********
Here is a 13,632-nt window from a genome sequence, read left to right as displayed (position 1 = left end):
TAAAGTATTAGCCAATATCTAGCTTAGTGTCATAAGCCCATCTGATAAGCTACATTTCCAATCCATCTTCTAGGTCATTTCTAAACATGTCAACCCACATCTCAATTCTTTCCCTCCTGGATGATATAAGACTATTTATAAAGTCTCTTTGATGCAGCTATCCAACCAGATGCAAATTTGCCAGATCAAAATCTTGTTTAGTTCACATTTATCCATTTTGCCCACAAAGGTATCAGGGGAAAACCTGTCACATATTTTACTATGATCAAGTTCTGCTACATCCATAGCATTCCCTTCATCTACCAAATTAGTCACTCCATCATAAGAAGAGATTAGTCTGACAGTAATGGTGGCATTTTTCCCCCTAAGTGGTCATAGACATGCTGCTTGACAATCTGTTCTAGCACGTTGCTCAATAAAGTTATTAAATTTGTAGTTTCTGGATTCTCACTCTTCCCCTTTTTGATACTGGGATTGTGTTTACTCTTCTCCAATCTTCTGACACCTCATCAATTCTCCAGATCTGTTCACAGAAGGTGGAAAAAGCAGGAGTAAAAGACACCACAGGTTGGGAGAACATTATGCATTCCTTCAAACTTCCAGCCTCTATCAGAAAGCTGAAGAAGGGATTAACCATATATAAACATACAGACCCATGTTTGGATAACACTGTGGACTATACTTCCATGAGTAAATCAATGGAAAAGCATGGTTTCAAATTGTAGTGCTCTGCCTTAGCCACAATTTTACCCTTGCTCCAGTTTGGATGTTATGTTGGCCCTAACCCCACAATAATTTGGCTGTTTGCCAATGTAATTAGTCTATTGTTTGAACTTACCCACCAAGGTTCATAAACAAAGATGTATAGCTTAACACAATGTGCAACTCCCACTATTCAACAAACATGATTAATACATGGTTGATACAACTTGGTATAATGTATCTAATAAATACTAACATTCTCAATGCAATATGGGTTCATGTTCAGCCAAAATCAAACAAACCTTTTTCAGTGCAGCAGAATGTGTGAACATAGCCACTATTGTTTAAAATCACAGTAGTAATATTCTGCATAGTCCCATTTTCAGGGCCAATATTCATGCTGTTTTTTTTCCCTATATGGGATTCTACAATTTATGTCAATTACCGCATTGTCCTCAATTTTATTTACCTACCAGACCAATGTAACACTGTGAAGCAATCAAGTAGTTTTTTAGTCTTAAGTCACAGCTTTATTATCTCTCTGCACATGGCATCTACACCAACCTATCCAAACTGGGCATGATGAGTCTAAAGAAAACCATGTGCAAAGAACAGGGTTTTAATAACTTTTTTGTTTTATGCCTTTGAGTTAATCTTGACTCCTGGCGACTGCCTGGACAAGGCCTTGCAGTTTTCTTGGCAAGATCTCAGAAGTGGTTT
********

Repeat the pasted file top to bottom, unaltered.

Here is a 13,632-nt window from a genome sequence, read left to right as displayed (position 1 = left end):
TAAAGTATTAGCCAATATCTAGCTTAGTGTCATAAGCCCATCTGATAAGCTACATTTCCAATCCATCTTCTAGGTCATTTCTAAACATGTCAACCCACATCTCAATTCTTTCCCTCCTGGATGATATAAGACTATTTATAAAGTCTCTTTGATGCAGCTATCCAACCAGATGCAAATTTGCCAGATCAAAATCTTGTTTAGTTCACATTTATCCATTTTGCCCACAAAGGTATCAGGGGAAAACCTGTCACATATTTTACTATGATCAAGTTCTGCTACATCCATAGCATTCCCTTCATCTACCAAATTAGTCACTCCATCATAAGAAGAGATTAGTCTGACAGTAATGGTGGCATTTTTCCCCCTAAGTGGTCATAGACATGCTGCTTGACAATCTGTTCTAGCACGTTGCTCAATAAAGTTATTAAATTTGTAGTTTCTGGATTCTCACTCTTCCCCTTTTTGATACTGGGATTGTGTTTACTCTTCTCCAATCTTCTGACACCTCATCAATTCTCCAGATCTGTTCACAGAAGGTGGAAAAAGCAGGAGTAAAAGACACCACAGGTTGGGAGAACATTATGCATTCCTTCAAACTTCCAGCCTCTATCAGAAAGCTGAAGAAGGGATTAACCATATATAAACATACAGACCCATGTTTGGATAACACTGTGGACTATACTTCCATGAGTAAATCAATGGAAAAGCATGGTTTCAAATTGTAGTGCTCTGCCTTAGCCACAATTTTACCCTTGCTCCAGTTTGGATGTTATGTTGGCCCTAACCCCACAATAATTTGGCTGTTTGCCAATGTAATTAGTCTATTGTTTGAACTTACCCACCAAGGTTCATAAACAAAGATGTATAGCTTAACACAATGTGCAACTCCCACTATTCAACAAACATGATTAATACATGGTTGATACAACTTGGTATAATGTATCTAATAAATACTAACATTCTCAATGCAATATGGGTTCATGTTCAGCCAAAATCAAACAAACCTTTTTCAGTGCAGCAGAATGTGTGAACATAGCCACTATTGTTTAAAATCACAGTAGTAATATTCTGCATAGTCCCATTTTCAGGGCCAATATTCATGCTGTTTTTTTTCCCTATATGGGATTCTACAATTTATGTCAATTACCGCATTGTCCTCAATTTTATTTACCTACCAGACCAATGTAACACTGTGAAGCAATCAAGTAGTTTTTTAGTCTTAAGTCACAGCTTTATTATCTCTCTGCACATGGCATCTACACCAACCTATCCAAACTGGGCATGATGAGTCTAAAGAAAACCATGTGCAAAGAACAGGGTTTTAATAACTTTTTTGTTTTATGCCTTTGAGTTAATCTTGACTCCTGGCGACTGCCTGGACAAGGCCTTGCAGTTTTCTTGGCAAGATCTCAGAAGTGGTTT